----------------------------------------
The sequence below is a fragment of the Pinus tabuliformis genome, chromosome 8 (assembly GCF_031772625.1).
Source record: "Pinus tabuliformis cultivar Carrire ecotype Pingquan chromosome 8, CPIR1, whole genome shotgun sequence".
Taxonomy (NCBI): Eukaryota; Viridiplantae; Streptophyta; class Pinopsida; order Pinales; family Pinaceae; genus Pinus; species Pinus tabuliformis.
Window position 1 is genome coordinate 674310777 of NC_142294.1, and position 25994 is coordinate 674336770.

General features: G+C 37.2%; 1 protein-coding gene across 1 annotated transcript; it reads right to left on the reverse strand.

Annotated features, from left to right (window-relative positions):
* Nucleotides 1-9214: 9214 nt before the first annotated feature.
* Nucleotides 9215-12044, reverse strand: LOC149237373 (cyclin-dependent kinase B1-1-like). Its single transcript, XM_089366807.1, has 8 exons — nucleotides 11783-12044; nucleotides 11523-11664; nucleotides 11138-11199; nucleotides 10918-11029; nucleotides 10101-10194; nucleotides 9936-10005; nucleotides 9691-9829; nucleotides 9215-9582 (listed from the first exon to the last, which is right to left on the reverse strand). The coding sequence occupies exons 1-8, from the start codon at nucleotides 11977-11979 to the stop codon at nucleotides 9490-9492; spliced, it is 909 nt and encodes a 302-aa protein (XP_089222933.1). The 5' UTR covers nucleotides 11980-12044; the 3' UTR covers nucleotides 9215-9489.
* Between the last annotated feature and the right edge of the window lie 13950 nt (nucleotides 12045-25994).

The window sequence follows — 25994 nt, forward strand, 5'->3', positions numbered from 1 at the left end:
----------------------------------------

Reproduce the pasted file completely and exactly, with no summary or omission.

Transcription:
The sequence below is a fragment of the Pinus tabuliformis genome, chromosome 8 (assembly GCF_031772625.1).
Source record: "Pinus tabuliformis cultivar Carrire ecotype Pingquan chromosome 8, CPIR1, whole genome shotgun sequence".
Taxonomy (NCBI): Eukaryota; Viridiplantae; Streptophyta; class Pinopsida; order Pinales; family Pinaceae; genus Pinus; species Pinus tabuliformis.
Window position 1 is genome coordinate 674310777 of NC_142294.1, and position 25994 is coordinate 674336770.

General features: G+C 37.2%; 1 protein-coding gene across 1 annotated transcript; it reads right to left on the reverse strand.

Annotated features, from left to right (window-relative positions):
* Nucleotides 1-9214: 9214 nt before the first annotated feature.
* Nucleotides 9215-12044, reverse strand: LOC149237373 (cyclin-dependent kinase B1-1-like). Its single transcript, XM_089366807.1, has 8 exons — nucleotides 11783-12044; nucleotides 11523-11664; nucleotides 11138-11199; nucleotides 10918-11029; nucleotides 10101-10194; nucleotides 9936-10005; nucleotides 9691-9829; nucleotides 9215-9582 (listed from the first exon to the last, which is right to left on the reverse strand). The coding sequence occupies exons 1-8, from the start codon at nucleotides 11977-11979 to the stop codon at nucleotides 9490-9492; spliced, it is 909 nt and encodes a 302-aa protein (XP_089222933.1). The 5' UTR covers nucleotides 11980-12044; the 3' UTR covers nucleotides 9215-9489.
* Between the last annotated feature and the right edge of the window lie 13950 nt (nucleotides 12045-25994).

The window sequence follows — 25994 nt, forward strand, 5'->3', positions numbered from 1 at the left end: